Maria Montero

The limits of coworking.

It feels like There is a WeWork on every street today. Take a walk through downtown Manhattan (please don’t) and it might even seem like there are more WeWorks than office buildings.

Consider this an ongoing discussion on Urban Tech, its intersection with regulation, public service issues, and other complexities where people have a full PHD. I’m just a sour, born and raised New Yorker trying to understand why I’ve been stuck between subway stops for the past 15 minutes, so reach out with any of these thoughts: @[email protected].

The joint work has permeated cities around the world at an astronomical rate. The rise has been so remarkable that even SoftBank, which dominates the headlines, appears to be willing to bet on the success of its colossal Vision Fund on continuous change, having poured billions into WeWork, including a recent $ 4.4 top-up. billion which saw the valuation rise to $ 45 billion.

And there are no signs of a slowdown in the trend. With increasing frequency, new startups are popping up in cities looking to convert underused brick or commercial space into low-cost co-working options.

It’s a strategy that spans across all types of businesses from retailers (where companies like Workbar have helped retailers offer portions of their stores) to more vertical niches like parking garages, where companies like Campsyte are transforming empty lots into spaces for joint work outdoors and corporate off-sites. Restaurants and bars may even be the most popular for co-working, as companies like Spacious and KettleSpace turn restaurants that are closed during the day into a private co-working space during their off hours.

Before you know it, a startup will be tying an Aeron chair to the top of a telephone pole and calling it “WirelessWorking.”

But is there a limit to how far joint work can go? Will all the shops, restaurants, and open spaces that line city streets be filled with MacBooks, Cappuccinos, and Moleskine notebooks? That could be too difficult a task, even for the movement taking over the skyscrapers.

Photo: Vasyl Dolmatov / iStock via Getty Images

So why is everyone trying to turn their favorite neighborhood dinner spot into a part-time WeWork in the first place? Working together offers a particularly attractive use case for underutilized space.

First, I co-work falls under the same General business zoning categories such as most freelance businesses and very little additional infrastructure aside from a few extra outlets and some decent WiFi are required to make a space an effective replacement for often crowded coffee shops and distracted using sensible pricing. Poor, remote, or nomadic workers who make up a growing portion of the workforce.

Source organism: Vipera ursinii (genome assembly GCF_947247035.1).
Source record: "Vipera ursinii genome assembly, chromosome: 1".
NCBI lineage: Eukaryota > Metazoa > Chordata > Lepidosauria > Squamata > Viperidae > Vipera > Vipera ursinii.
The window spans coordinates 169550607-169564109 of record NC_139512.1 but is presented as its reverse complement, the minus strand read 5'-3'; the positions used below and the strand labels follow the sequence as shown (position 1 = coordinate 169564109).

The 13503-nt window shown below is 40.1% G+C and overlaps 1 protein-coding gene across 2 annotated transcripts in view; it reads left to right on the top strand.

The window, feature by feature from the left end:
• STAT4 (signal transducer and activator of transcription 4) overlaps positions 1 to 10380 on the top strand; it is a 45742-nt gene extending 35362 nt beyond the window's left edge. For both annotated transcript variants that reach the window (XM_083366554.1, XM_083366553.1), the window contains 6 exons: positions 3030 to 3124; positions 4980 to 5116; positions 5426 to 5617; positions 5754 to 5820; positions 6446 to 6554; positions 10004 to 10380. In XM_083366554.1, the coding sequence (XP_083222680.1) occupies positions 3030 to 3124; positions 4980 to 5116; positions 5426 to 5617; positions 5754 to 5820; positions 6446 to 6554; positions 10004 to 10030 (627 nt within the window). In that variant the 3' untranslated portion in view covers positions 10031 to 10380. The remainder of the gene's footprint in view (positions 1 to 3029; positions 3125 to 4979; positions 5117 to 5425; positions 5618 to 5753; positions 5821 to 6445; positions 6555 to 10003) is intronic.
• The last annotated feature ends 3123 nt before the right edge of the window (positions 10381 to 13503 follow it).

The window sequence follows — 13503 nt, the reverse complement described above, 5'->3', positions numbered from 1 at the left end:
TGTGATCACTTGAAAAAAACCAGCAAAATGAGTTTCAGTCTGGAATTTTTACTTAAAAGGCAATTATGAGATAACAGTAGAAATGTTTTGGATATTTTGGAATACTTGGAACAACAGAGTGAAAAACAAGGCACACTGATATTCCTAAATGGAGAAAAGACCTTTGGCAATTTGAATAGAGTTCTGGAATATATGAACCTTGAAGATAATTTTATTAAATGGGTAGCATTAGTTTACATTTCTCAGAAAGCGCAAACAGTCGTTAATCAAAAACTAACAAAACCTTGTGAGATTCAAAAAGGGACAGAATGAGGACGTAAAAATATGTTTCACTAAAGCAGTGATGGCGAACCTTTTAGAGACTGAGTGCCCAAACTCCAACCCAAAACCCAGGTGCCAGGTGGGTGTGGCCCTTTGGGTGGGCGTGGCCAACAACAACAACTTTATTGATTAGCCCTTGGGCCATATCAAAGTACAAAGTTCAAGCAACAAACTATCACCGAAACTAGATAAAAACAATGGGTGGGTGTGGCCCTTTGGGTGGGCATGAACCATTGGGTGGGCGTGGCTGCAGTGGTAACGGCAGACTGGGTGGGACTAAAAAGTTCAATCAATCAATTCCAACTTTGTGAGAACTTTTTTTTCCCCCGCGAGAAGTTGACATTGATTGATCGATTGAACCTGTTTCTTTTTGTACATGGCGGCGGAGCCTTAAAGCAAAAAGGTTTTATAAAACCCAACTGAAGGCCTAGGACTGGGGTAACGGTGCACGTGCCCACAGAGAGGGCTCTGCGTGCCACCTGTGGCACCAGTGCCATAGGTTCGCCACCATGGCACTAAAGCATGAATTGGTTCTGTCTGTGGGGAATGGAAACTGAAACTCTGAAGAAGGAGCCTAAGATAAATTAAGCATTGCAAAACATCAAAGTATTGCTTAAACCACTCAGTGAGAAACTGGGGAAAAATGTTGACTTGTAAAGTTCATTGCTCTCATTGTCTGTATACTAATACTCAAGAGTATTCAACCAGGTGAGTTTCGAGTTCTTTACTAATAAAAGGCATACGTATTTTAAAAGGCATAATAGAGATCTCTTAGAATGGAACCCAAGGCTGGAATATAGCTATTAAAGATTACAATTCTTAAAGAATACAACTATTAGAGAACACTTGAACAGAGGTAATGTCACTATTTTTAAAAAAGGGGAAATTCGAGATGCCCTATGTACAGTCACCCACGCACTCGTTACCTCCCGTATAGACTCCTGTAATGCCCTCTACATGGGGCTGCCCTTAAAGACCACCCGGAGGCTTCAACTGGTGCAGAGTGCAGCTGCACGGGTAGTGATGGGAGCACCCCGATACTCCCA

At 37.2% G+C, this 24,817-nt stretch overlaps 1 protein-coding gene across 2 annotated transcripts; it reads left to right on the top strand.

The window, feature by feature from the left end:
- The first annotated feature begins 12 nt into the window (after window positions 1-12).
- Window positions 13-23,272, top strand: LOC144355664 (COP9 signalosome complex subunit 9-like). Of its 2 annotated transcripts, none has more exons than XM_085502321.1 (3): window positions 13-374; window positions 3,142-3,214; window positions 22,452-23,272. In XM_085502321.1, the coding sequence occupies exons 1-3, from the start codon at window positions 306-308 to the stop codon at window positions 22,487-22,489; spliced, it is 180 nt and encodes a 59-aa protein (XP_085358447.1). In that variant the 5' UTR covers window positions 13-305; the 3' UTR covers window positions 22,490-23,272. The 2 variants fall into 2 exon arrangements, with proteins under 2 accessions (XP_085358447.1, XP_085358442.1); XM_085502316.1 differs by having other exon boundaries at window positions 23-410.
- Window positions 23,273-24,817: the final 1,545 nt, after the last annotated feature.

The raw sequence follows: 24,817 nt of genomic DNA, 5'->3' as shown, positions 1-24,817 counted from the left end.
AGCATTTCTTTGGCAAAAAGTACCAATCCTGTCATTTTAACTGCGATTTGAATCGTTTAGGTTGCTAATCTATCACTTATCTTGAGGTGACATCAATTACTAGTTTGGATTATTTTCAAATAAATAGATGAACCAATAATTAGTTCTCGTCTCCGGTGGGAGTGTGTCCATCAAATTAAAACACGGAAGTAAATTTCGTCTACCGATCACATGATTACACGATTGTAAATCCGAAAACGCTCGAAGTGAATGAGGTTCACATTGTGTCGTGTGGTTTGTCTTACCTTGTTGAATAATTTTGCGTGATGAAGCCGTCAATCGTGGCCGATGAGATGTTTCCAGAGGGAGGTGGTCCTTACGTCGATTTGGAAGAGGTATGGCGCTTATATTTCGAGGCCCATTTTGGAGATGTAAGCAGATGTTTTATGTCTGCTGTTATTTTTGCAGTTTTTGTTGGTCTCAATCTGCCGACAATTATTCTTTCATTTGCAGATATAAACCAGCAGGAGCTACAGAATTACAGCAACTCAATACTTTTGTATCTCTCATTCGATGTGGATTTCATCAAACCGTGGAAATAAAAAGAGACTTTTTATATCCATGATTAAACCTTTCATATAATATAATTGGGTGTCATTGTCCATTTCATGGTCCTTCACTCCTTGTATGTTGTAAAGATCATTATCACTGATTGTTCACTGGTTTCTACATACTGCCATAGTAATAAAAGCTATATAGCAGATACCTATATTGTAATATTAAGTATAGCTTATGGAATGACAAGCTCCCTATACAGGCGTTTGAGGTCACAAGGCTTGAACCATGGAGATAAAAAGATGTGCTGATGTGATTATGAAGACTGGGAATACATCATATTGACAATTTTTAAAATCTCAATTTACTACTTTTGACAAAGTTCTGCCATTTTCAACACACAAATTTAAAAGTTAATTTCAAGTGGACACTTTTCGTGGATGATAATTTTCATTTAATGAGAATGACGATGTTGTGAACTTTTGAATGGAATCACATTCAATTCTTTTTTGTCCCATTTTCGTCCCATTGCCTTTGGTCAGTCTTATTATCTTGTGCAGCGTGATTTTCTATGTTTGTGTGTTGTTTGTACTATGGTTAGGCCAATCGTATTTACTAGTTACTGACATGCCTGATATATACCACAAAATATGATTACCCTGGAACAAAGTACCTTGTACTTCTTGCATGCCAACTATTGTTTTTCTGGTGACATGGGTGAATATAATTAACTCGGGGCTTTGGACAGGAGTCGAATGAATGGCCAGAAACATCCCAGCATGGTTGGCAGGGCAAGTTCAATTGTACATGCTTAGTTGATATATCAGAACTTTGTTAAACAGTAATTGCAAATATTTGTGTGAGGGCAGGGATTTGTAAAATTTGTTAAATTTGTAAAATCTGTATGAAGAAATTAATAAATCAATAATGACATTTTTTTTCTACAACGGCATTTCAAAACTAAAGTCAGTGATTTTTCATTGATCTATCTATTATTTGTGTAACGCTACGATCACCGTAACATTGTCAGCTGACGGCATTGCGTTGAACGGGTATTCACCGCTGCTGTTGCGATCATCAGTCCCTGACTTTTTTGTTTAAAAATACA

Therefore, businesses can list their space at little or no cost, without having to deal with structural changes to the design that are more likely to emerge when it comes to emerging solutions or event rentals.

On the supply side, these co-working networks don’t have to buy leases or make capital improvements to convert each space, so they can offer more square footage per member at a much lower rate than traditional co-working spaces. . . Spacious, for example, charges a monthly membership fee of $ 99- $ 129 for access to its network of reviewed restaurants, which is cheap compared to a WeWork counter, which can cost between $ 300 and $ 800 per month. in New York City.

Clients are realizing more affordable job-sharing alternatives, while low-margin businesses facing rising rents from underutilized properties can pool resources in a network and access a whole new revenue stream at a very low cost. The value proposition is proving to be seriously convincing in early cities – Spacious They told the New York Times that so many restaurants were voluntarily applying to join the network that only five percent of all applicants were eventually accepted.

Basically, the business model here checks many of the boxes for successful markets: acquisition and transaction friction is low for both customers and suppliers, and both see real value that did not previously exist. The unit economy looks strong, and looking at both sides of the market builds trust and community. Finally, there is an observable network effect whereby providers benefit from higher occupancy as more customers join the network, while customers benefit from greater flexibility as more locations join the network. .